Drag reducing polymers may decrease atherosclerosis by increasing shear in areas normally exposed to low shear stress

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Abstract

Purpose: Drag reducing polymers (DRPs) have been shown to decrease plaque formation. Their mechanism of action is unknown. Atherosclerosis tends to develop in areas of low shear stress. This study investigates whether DRPs increase shear stress in areas normally exposed to low shear stress. Methods. Six dogs underwent surgical plication of the left half of the aorta. A specially modified 20-MHz Doppler ultrasound probe mounted at a 45-degree angle on a micromanipulator was used to measure blood flow velocity at six 4- mm intervals along both lateral sides of the aorta starting at the aortic wall and then at subsequent 0.1-mm depths moving into the lumen before and after administering DRP. Shear rates were calculated using linear regression and then compared using the paired t test. The blood viscosity remained constant at 0.04 poise during infusions of this amount of DRP. Results: The maximum shear rate occurring during the cardiac cycle on the side of the aortic stenosis (plication) was 9.96 ± 1.52/sec before the administration of the DRP and 14.27 ± 2.01/sec after the administration of the DRP (P = .0240). The maximum shear rate on the side of the unstenosed aortic wall was 57.25 ± 7.93/sec before the administration of the DRP and 44.80 ± 6.23/sec after the administration of the DRP (P = .0081). Conclusion: One of the ways that DRPs inhibit the development of atherosclerosis appears to be by increasing shear stress in areas normally exposed to low shear stress. Understanding this mechanism may lead to the development of pharmaceutical agents that inhibit the development of atherosclerosis.

Original languageEnglish
Pages (from-to)761-764
Number of pages4
JournalJournal of Vascular Surgery
Volume30
Issue number4
DOIs
StatePublished - 1999

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Atherosclerosis
Polymers
Aorta
Doppler Ultrasonography
Blood Viscosity
Blood Flow Velocity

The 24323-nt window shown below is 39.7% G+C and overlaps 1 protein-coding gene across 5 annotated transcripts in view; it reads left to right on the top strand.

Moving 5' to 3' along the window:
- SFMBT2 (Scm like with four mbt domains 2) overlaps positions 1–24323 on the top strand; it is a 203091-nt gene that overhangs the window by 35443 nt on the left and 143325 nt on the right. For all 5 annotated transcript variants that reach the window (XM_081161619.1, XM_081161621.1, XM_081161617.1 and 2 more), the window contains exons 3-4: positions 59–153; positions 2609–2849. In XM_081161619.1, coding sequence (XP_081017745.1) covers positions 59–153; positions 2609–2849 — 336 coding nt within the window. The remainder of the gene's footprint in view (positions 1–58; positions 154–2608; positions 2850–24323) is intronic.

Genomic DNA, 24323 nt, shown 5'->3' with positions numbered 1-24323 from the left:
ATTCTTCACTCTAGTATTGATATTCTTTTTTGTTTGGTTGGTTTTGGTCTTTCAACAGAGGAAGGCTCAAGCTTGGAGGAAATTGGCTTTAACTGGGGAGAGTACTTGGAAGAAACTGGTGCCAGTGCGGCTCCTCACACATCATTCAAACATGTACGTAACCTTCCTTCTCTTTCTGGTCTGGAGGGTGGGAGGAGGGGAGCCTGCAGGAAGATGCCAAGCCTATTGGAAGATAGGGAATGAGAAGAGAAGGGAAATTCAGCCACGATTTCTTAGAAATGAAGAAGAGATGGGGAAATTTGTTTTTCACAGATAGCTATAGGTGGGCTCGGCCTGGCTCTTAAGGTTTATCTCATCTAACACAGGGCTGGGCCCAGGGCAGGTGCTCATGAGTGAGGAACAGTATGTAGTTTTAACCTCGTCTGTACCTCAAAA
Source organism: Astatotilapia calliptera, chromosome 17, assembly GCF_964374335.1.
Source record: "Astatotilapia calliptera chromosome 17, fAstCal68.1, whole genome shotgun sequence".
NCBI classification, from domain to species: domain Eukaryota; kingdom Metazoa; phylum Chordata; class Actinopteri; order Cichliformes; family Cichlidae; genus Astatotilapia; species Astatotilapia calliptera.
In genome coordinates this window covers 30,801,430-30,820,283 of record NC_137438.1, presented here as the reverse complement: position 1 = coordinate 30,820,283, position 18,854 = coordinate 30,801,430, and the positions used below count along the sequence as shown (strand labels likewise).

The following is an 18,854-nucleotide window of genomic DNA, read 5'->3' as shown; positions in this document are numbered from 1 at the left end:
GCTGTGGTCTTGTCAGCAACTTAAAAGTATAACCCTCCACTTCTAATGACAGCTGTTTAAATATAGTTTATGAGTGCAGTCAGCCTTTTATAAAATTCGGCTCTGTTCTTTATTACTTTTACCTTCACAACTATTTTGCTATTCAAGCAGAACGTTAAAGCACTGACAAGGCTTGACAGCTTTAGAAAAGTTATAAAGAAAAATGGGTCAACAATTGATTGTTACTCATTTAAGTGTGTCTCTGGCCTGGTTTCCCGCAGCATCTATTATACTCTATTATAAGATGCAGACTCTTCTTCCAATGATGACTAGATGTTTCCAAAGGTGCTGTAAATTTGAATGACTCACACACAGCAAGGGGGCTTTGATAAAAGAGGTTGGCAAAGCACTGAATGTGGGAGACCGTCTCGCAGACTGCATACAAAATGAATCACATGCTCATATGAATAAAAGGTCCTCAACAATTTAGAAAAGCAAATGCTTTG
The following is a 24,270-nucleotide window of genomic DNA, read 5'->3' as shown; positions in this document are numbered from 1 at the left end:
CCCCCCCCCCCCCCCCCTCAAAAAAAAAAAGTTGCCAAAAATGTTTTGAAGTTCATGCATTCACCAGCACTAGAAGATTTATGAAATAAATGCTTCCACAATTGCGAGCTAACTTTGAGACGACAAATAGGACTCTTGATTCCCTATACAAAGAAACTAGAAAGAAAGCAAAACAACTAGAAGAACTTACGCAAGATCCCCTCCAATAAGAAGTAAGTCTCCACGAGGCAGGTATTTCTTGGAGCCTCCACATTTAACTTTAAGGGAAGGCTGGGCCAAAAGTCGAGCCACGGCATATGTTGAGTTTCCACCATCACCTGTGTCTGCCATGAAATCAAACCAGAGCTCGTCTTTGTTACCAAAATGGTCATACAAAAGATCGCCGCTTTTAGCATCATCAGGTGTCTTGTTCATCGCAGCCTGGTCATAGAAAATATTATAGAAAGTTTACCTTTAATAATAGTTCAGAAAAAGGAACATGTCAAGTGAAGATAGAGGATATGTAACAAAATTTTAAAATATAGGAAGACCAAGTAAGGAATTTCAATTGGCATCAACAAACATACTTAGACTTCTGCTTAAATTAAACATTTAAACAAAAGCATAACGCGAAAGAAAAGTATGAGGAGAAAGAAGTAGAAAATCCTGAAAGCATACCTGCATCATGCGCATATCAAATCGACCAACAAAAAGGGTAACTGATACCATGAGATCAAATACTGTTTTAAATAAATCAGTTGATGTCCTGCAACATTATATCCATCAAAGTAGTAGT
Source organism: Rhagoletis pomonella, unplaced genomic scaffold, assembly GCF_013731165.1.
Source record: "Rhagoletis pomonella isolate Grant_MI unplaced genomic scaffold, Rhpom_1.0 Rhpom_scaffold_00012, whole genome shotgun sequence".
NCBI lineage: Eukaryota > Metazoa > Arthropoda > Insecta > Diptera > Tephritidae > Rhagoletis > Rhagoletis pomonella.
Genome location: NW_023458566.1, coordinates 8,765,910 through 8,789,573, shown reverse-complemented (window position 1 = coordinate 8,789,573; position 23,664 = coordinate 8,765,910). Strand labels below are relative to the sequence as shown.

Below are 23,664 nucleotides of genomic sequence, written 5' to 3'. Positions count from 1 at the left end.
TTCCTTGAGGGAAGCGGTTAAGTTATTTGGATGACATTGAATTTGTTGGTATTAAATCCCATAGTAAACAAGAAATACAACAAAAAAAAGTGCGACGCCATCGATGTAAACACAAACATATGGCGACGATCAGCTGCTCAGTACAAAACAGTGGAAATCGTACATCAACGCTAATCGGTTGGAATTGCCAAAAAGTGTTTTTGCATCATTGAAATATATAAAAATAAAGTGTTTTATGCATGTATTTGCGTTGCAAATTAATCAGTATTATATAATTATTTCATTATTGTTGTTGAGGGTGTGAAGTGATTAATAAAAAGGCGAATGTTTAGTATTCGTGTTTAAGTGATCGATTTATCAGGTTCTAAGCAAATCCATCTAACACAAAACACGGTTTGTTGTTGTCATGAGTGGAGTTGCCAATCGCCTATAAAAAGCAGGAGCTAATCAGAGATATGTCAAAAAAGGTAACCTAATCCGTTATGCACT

Aortic Valve Stenosis
Linear Models
Dogs
Pharmaceutical Preparations

ASJC Scopus subject areas

  • Cardiology and Cardiovascular Medicine
  • Surgery

Cite this

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title = "Drag reducing polymers may decrease atherosclerosis by increasing shear in areas normally exposed to low shear stress",
abstract = "Purpose: Drag reducing polymers (DRPs) have been shown to decrease plaque formation. Their mechanism of action is unknown. Atherosclerosis tends to develop in areas of low shear stress. This study investigates whether DRPs increase shear stress in areas normally exposed to low shear stress. Methods. Six dogs underwent surgical plication of the left half of the aorta. A specially modified 20-MHz Doppler ultrasound probe mounted at a 45-degree angle on a micromanipulator was used to measure blood flow velocity at six 4- mm intervals along both lateral sides of the aorta starting at the aortic wall and then at subsequent 0.1-mm depths moving into the lumen before and after administering DRP. Shear rates were calculated using linear regression and then compared using the paired t test. The blood viscosity remained constant at 0.04 poise during infusions of this amount of DRP. Results: The maximum shear rate occurring during the cardiac cycle on the side of the aortic stenosis (plication) was 9.96 ± 1.52/sec before the administration of the DRP and 14.27 ± 2.01/sec after the administration of the DRP (P = .0240). The maximum shear rate on the side of the unstenosed aortic wall was 57.25 ± 7.93/sec before the administration of the DRP and 44.80 ± 6.23/sec after the administration of the DRP (P = .0081). Conclusion: One of the ways that DRPs inhibit the development of atherosclerosis appears to be by increasing shear stress in areas normally exposed to low shear stress. Understanding this mechanism may lead to the development of pharmaceutical agents that inhibit the development of atherosclerosis.",